CIPA/Graymail Hearing In Libby Case Today
BREAKING: Suspicious package found at Federal courthouse where Libby hearing was to have been held this morning. MSNBC reports that Fitz had arrived for the hearing along with his team, and they were all evacuated outside the building along with everyone else. Judges have been moved to the federal courthouse across the street. Team Libby had not yet arrived. The hearing will clearly be delayed, if not rescheduled altogether. More as I get it.
There is a big hearing scheduled in the Libby case this morning regarding the CIPA/graymail issues involved in the myriad of classified documents requested by Team Libby. This is where Libby finds out whether hiring his graymail specialist from California (Cline) will pay off or not in terms of the case going forward, the limitations of documents for introduction to the jury and whether Patrick Fitzgerald will be forced to choose between a case going forward that has the potential to reveal damaging national security information or dismissing a case against a defendant that he felt was worthy of multiple federal felony charges for his alleged criminal conduct.
In other words, it’s a big one today, and it is likely to be a very, very long hearing.
As I said previously when detailing the intricacies involved in this particular case, the unusual high-level nature of the classified document requests because of Libby’s high level placement within the Bush Administration and Dick Cheney’s staff, and regarding, generally, CIPA/graymail hearings:
There is already a process set up for classified document review in federal courts. It is governed by CIPA (The Classified Information Procedures Act), which was promulgated in 1980 to streamline cases involving classified materials. CIPA has several steps — including having originating agencies review materials, reporting to the Federal prosecutor, and then taking that information to the court for review as to what is safe and what is not safe for release….
"Greymail" is a term that refers to substantial classified document requests on behalf of a defendant. It’s a tactic that is in bad standing with most prosecutors who deal with national security matters, because it puts you in a difficult place at times: defend your case or defend your government’s secrets.
Graymail is particularly invidious because it is likely to be most successfully employed by former officials from the heart of the government machine who subsequently face trial.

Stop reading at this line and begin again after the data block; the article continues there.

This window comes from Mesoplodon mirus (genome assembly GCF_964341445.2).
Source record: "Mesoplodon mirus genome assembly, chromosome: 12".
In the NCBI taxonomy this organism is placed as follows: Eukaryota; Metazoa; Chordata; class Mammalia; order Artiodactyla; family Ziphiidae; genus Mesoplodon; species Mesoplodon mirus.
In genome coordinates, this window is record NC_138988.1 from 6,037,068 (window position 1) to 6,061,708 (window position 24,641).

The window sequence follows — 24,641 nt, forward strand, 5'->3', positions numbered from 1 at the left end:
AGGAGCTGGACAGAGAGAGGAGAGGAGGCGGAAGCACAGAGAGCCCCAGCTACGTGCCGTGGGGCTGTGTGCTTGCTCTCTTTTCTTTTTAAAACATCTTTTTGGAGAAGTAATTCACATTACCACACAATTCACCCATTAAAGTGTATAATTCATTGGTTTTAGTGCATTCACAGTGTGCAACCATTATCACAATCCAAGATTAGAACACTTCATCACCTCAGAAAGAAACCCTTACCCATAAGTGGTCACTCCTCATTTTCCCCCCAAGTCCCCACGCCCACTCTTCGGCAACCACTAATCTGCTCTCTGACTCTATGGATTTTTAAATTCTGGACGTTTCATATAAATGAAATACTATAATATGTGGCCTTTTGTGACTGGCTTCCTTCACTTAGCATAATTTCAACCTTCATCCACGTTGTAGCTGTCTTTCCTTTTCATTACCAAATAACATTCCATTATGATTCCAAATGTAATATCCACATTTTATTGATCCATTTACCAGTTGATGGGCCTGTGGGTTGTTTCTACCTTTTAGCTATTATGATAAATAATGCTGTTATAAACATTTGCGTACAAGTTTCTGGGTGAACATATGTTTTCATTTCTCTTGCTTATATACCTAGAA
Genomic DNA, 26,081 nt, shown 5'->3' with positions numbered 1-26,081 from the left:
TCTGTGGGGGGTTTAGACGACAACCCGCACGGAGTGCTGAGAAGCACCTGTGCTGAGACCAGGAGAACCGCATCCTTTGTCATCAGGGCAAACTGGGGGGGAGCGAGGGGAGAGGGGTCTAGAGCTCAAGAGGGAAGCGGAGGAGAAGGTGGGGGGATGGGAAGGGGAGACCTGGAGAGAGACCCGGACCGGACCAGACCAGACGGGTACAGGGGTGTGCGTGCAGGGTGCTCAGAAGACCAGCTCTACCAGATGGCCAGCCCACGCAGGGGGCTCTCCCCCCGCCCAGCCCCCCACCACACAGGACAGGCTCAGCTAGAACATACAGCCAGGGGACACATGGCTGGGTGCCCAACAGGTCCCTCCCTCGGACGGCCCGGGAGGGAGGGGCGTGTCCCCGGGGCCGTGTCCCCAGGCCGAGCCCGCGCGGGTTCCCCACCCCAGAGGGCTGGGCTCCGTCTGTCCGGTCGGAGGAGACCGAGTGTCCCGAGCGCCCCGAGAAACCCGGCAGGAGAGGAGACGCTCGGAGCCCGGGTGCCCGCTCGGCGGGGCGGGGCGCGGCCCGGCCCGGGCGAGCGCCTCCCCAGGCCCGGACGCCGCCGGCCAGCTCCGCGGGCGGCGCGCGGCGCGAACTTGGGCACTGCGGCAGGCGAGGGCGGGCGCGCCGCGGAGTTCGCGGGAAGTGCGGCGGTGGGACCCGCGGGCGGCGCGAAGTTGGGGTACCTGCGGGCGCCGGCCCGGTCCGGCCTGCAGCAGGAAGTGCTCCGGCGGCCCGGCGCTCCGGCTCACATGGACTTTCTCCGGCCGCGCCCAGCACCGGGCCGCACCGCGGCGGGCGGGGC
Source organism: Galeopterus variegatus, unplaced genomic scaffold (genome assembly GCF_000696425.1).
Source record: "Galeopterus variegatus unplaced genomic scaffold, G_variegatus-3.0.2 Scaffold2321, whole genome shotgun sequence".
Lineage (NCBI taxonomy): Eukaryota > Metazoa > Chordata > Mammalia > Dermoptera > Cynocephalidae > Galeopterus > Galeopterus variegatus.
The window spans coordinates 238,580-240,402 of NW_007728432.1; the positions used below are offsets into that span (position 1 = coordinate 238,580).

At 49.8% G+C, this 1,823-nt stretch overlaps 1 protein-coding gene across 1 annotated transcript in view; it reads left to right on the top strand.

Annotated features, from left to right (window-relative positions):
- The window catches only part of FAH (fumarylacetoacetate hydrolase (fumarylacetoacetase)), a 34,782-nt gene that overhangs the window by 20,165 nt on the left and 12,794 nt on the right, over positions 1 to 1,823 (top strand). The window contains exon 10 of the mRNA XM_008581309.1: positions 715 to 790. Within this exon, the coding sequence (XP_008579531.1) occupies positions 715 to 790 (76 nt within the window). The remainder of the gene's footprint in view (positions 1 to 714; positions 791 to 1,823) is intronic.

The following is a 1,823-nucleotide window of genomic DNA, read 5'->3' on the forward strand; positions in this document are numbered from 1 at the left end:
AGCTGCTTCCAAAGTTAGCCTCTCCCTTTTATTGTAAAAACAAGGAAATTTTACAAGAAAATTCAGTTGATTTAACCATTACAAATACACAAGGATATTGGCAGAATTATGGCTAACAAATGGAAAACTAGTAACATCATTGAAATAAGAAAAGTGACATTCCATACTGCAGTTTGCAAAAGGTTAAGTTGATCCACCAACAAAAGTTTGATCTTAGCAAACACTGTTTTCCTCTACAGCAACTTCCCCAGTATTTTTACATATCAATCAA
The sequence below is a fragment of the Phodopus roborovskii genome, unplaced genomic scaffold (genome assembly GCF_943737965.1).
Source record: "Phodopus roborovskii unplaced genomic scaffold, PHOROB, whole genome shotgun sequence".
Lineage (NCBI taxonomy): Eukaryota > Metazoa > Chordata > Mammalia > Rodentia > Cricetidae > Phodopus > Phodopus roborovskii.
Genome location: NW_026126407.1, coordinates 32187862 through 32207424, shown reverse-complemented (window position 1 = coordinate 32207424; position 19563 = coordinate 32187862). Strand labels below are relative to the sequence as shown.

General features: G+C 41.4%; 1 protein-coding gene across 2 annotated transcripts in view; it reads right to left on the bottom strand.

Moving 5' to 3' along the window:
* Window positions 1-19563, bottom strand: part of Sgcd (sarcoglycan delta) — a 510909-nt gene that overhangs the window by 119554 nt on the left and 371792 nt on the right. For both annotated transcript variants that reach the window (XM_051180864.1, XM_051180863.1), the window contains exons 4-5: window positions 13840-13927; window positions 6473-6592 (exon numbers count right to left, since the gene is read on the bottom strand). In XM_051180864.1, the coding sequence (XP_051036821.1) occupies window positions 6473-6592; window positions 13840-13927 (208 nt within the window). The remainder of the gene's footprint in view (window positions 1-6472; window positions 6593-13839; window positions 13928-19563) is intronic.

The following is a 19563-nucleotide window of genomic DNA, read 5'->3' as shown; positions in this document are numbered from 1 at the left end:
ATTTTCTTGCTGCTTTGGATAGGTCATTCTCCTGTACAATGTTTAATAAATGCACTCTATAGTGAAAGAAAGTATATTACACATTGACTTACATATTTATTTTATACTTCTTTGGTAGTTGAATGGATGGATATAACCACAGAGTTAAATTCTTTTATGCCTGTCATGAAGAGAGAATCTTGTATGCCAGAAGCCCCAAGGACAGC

With regard to the "greymail" issue here, this is a complex subject that boils down to this for Team Libby: Scooter had a job that dealt with a lot of high level national security matters. He’d now like to use his complex job as an excuse for committing perjury, but to do that, he has to get access to a lot of the documents that crossed his desk in the service of the Veep. (Shorter Scooter: My job was hard, so you can’t hold me responsible for lying.)
Fitz says those docs are irrelevent to the question of whether Libby is a perjurer/obstructor/false statement maker because, frankly, a lie is a lie.
In some cases, a "greymail" defense is a good strategy. Defense counsel are required, ethically, to defend their client with everything they can muster — otherwise they aren’t properly doing their jobs. That is absolutely true — and if you ever face criminal charges, you’ll want an advocate on your side who will do everything she or he can to help you to win your case within the bounds of the law.
In Libby’s case, one of his counsels (Cline) has a history of successfully launching client defense based on "greymail" — for Wen Ho Lee, as one high profile example. However, I would argue along with Fitz that for this case it is a transparent attempt to force a dismissal by over-requesting materials to which the Defendant ought not be entitled (including requests for 277 PDBs, which is unheard of, frankly) because they are outside the bounds of materiality.